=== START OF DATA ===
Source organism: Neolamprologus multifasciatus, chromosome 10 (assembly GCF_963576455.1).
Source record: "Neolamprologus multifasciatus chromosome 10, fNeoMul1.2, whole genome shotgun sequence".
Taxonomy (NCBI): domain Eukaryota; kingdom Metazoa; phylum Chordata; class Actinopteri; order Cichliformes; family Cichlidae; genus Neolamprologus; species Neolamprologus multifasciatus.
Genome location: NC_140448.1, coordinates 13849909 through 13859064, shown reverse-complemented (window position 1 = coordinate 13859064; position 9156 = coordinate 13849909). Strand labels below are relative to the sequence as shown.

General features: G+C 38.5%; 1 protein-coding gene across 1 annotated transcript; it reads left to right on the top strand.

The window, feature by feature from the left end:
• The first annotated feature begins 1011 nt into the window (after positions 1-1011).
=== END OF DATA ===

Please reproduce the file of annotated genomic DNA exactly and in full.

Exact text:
Source organism: Neolamprologus multifasciatus, chromosome 10 (assembly GCF_963576455.1).
Source record: "Neolamprologus multifasciatus chromosome 10, fNeoMul1.2, whole genome shotgun sequence".
Taxonomy (NCBI): domain Eukaryota; kingdom Metazoa; phylum Chordata; class Actinopteri; order Cichliformes; family Cichlidae; genus Neolamprologus; species Neolamprologus multifasciatus.
Genome location: NC_140448.1, coordinates 13849909 through 13859064, shown reverse-complemented (window position 1 = coordinate 13859064; position 9156 = coordinate 13849909). Strand labels below are relative to the sequence as shown.

General features: G+C 38.5%; 1 protein-coding gene across 1 annotated transcript; it reads left to right on the top strand.

The window, feature by feature from the left end:
• The first annotated feature begins 1011 nt into the window (after positions 1-1011).